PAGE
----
The great American director, Martin Scorsese, arrived in Ireland last month cresting on news that will be noted as hugely significant when the history of modern cinema is written.

Scorsese's next picture, a long-awaited reunion with friend and close collaborator, Robert De Niro (and also set to star Al Pacino), is being financed and released, not by a Hollywood studio, but by the godfathers of streaming themselves: Netflix. This $150 million gangster epic, The Irishman, based on the life story of self-confessed mob-hitman Frank Sheeran, will simply pop-up on your Netflix menu one Friday night after work.

There may be a limited theatrical release to qualify for awards season, and he certainly isn’t the first filmmaker to follow this route, but... this is Marty Scorsese, not Adam Sandler. This means that, some weekend in late 2018, cinema, as I know it, will cross the Rubicon and the ‘big screen’ will truly be done.  

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In the beginning, a movie’s tree of life was fairly truncated. It was released to theatres for a time, to burn brightly in critical or audience adoration, or swiftly disappear into obscurity. It didn’t really matter if the movie was a hit or not - once its run had ended, the movie prints themselves were often abandoned or incinerated. As shocking as it sounds in our digital age, the prints were considered spent and of no further commercial value. It didn’t help that the nitrate film stock turned out to be highly flammable. In fact, one of my dad’s regular tasks as a member of the Dublin Fire Brigade in the early 1960s, was to run around the cinemas collecting the ‘used’ film prints for safe disposal. All that ephemeral drama, romance and comedy would burn brightly one last time, in a bonfire at the rear of Tara Street fire station. The nitrate glow must’ve been visible from Phibsborough.  

As a result of such short-sighted practice, it’s estimated that roughly seventy-five percent of silent cinema has been lost forever. The decades of neglect would have continued unabated if it wasn’t for the blossoming of post-war American consumerism. The struggling movie studios realised they could preserve their products, post release, and sell them in packages to their erstwhile enemy: television, a medium in dire need of something, anything, to show in between commercials. So even in those early days, the future of film, fifty years hence, was sealed.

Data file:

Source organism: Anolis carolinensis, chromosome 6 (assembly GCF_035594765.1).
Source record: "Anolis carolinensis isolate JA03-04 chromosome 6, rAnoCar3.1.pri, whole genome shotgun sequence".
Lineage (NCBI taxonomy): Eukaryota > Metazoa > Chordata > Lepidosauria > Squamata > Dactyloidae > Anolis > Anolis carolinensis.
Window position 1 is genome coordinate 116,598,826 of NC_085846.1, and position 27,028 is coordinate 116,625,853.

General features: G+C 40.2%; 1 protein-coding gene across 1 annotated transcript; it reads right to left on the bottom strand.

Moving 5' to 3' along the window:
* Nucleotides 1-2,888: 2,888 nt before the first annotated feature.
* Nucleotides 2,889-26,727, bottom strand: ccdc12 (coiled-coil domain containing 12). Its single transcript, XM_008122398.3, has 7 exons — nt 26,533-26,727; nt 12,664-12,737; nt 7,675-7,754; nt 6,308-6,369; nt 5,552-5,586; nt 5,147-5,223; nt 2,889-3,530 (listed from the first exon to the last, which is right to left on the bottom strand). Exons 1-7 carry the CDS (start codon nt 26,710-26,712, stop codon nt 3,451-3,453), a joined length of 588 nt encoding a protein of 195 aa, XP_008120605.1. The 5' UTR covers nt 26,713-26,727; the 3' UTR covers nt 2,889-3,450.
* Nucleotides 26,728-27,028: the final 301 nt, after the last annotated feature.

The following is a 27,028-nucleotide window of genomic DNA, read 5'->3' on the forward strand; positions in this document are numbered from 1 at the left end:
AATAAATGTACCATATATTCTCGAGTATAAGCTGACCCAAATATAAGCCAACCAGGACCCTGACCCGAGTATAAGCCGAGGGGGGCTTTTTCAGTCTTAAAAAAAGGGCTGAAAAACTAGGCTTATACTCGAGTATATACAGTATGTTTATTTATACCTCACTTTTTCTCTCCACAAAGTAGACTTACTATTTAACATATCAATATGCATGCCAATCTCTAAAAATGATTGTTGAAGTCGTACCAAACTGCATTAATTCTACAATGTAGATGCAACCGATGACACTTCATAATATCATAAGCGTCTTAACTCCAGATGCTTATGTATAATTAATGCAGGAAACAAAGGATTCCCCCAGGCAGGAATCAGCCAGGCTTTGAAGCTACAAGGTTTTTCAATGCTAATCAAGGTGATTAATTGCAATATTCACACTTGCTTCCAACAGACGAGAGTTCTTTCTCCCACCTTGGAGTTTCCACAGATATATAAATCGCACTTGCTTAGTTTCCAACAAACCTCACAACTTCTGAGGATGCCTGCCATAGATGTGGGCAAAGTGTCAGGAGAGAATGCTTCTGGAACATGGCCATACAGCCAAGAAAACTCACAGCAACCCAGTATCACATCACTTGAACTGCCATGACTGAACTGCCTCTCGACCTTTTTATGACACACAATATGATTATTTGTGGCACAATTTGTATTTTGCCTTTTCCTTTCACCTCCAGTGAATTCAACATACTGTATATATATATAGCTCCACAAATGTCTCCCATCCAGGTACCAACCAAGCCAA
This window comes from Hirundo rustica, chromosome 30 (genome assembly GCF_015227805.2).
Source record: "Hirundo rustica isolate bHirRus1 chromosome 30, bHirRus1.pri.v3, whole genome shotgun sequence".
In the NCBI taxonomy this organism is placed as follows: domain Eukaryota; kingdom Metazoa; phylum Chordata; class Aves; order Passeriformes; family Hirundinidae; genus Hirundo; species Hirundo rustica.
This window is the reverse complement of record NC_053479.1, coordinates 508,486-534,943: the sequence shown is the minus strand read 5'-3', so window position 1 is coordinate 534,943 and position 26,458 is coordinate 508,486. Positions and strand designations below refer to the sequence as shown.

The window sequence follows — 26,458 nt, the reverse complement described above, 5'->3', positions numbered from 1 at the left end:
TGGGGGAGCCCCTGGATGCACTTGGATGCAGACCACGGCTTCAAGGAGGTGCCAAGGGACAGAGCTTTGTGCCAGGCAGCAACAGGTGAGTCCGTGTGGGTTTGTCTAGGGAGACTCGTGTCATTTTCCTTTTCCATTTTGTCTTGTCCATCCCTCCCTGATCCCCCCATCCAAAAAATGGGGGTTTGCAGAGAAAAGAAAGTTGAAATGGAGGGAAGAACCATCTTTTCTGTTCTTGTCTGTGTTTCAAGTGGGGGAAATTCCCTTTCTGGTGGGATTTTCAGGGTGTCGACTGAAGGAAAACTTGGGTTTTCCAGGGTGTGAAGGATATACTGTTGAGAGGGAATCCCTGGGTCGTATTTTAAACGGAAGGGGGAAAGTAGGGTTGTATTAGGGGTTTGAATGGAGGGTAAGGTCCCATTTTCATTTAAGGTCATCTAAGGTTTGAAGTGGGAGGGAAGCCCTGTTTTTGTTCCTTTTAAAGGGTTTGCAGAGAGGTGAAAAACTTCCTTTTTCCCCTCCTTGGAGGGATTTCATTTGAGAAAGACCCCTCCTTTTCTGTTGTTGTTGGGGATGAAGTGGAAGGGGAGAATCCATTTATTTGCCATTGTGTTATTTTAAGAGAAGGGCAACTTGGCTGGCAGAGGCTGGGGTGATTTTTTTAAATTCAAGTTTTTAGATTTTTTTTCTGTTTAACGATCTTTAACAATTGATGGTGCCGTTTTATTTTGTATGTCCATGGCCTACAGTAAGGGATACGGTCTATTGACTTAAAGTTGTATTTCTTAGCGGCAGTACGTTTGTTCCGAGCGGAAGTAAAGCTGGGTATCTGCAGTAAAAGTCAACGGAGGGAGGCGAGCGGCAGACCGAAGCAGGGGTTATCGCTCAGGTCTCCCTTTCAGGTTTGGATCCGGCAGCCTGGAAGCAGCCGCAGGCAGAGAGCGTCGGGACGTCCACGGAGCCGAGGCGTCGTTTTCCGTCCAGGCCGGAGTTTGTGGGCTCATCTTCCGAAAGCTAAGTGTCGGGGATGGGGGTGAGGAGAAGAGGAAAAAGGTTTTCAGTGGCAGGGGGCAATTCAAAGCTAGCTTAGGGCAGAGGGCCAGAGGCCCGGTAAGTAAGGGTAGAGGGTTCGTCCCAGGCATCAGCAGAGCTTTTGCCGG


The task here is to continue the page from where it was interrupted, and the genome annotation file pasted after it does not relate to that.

Martin Scorsese's classic Taxi Driver, projected on the big screen at Dublin's IFI.

But first there was video. Initially, commercially-released Super8 and 16mm cinema for home consumption was a big industry in itself. But it took the VHS tape, and to some extent newly emerging cable TV, to achieve total worldwide household penetration. Cinema’s longevity was now in its golden age of major theatrical release, followed by premium cable television, followed by network TV premiere, then video rental, leading to the biggest cash cow of them all: your home video collection. Twice over, if you included all the DVDs you bought to replace those grainy tapes. We were thrice shy with Bluray, though, a medium that never truly connected with the mainstream consumer. By then streaming was on the scene, along with a whole new generation of film-goers whose ‘big-screen’ was even smaller than a 1950s television set.

Will this really mark the end of my cinema experience? I have a home theatre set-up, plasma TV, seven speakers and a sub-woofer, and I’d still rather have my head in a vice than watch Mr. Scorsese’s next film for the first time on my couch, on the bus, or stuck in traffic on the M50. Not a chance. It's the cinema for me, surrounded by as many people as possible, for as long as it lasts.

The Irishman is scheduled to be released (to Netflix, with a simultaneous limited cinema release) sometime in 2018.